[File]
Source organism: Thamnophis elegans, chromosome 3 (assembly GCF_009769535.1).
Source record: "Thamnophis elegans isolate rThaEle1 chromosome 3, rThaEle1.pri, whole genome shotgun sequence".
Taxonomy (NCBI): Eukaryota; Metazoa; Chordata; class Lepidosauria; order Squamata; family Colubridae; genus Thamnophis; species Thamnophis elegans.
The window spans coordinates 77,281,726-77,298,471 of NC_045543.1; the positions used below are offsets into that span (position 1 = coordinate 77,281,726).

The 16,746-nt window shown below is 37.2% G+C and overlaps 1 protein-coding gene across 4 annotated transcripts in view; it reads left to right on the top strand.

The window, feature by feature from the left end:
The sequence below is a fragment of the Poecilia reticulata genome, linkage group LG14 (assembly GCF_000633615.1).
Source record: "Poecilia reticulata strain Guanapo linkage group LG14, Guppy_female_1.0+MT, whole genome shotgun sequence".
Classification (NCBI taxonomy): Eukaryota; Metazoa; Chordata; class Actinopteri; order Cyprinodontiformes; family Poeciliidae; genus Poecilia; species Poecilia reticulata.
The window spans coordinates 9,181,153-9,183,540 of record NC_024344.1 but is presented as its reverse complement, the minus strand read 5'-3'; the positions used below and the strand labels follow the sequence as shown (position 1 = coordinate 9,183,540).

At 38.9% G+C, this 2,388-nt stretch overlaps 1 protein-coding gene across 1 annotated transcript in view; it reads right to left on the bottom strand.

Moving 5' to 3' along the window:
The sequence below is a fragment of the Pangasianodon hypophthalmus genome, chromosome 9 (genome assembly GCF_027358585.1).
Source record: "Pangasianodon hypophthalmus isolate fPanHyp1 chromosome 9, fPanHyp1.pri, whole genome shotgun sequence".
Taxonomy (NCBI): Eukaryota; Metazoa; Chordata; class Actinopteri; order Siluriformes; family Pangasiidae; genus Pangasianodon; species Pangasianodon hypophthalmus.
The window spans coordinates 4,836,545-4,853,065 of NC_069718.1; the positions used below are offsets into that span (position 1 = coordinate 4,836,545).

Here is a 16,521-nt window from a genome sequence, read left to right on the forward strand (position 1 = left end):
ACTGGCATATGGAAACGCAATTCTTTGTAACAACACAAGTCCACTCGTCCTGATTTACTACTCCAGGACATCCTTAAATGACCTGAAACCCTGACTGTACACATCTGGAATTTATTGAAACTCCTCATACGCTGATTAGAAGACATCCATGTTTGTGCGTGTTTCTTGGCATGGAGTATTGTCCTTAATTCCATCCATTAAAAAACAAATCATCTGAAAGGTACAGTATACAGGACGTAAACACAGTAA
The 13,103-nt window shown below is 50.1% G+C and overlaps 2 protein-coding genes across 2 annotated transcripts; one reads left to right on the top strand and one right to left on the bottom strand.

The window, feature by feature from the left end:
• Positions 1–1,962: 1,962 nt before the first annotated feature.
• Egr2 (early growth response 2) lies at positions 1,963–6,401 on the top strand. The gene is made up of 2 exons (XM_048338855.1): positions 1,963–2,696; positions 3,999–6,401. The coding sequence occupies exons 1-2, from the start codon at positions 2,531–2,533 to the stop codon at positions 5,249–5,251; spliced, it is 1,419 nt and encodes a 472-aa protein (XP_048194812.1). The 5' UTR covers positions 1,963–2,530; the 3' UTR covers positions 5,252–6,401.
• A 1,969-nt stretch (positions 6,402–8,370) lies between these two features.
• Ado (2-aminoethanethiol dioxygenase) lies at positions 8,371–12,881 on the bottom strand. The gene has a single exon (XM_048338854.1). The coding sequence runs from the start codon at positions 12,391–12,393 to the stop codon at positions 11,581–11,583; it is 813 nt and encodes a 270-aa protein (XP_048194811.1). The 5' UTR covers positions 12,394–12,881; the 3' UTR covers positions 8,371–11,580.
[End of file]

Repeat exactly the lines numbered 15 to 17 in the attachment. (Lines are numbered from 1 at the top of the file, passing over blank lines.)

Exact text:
Taxonomy (NCBI): Eukaryota; Metazoa; Chordata; class Actinopteri; order Siluriformes; family Pangasiidae; genus Pangasianodon; species Pangasianodon hypophthalmus.
The window spans coordinates 4,836,545-4,853,065 of NC_069718.1; the positions used below are offsets into that span (position 1 = coordinate 4,836,545).

Here is a 16,521-nt window from a genome sequence, read left to right on the forward strand (position 1 = left end):